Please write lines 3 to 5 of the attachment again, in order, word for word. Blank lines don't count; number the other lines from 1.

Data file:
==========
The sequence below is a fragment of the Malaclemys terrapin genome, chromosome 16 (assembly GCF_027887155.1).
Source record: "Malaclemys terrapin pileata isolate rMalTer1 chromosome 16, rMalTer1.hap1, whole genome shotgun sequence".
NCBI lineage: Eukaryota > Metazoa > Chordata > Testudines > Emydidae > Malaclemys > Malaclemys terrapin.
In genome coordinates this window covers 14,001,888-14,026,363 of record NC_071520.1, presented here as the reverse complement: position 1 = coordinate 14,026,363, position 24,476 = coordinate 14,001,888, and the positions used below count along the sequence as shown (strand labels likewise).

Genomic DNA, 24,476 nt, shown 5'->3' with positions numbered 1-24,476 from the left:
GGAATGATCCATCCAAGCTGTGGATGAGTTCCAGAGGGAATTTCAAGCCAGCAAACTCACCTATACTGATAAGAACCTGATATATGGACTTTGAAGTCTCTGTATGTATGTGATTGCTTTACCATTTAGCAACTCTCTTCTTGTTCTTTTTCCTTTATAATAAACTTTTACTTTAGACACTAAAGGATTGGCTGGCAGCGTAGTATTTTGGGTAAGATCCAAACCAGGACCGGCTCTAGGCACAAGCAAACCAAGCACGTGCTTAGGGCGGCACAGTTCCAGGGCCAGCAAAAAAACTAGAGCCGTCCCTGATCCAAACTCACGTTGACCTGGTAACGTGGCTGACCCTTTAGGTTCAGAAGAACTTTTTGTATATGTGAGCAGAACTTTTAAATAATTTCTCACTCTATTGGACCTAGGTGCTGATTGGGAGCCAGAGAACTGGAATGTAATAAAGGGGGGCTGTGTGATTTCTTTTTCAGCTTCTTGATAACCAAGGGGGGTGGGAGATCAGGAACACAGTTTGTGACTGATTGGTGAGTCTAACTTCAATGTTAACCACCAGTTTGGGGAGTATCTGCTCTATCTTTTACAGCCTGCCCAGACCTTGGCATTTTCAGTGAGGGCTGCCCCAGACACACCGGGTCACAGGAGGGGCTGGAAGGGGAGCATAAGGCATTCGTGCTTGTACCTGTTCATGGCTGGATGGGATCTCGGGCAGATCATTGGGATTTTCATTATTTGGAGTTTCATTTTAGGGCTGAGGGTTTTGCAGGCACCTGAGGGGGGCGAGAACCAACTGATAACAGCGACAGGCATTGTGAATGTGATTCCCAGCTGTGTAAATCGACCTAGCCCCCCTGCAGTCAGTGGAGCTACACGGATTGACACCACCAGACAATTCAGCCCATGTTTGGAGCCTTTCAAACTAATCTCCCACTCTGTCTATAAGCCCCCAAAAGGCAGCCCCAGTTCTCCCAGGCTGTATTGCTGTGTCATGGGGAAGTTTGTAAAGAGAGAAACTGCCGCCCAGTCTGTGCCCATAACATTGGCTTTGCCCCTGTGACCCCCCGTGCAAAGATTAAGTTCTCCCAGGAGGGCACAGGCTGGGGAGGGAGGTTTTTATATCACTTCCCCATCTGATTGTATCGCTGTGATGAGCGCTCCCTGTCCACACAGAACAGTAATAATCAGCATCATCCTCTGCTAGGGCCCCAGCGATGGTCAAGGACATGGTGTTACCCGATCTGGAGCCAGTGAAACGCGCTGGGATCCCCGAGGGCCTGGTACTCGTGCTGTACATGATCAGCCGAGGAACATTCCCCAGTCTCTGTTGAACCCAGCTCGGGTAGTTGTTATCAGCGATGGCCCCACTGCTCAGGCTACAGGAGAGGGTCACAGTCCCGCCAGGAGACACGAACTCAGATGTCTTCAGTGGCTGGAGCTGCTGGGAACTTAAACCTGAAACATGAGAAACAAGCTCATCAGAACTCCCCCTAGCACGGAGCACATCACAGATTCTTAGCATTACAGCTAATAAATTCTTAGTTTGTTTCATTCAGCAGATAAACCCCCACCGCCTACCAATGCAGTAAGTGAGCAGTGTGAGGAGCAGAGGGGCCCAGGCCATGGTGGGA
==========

NCBI lineage: Eukaryota > Metazoa > Chordata > Testudines > Emydidae > Malaclemys > Malaclemys terrapin.
In genome coordinates this window covers 14,001,888-14,026,363 of record NC_071520.1, presented here as the reverse complement: position 1 = coordinate 14,026,363, position 24,476 = coordinate 14,001,888, and the positions used below count along the sequence as shown (strand labels likewise).

Genomic DNA, 24,476 nt, shown 5'->3' with positions numbered 1-24,476 from the left: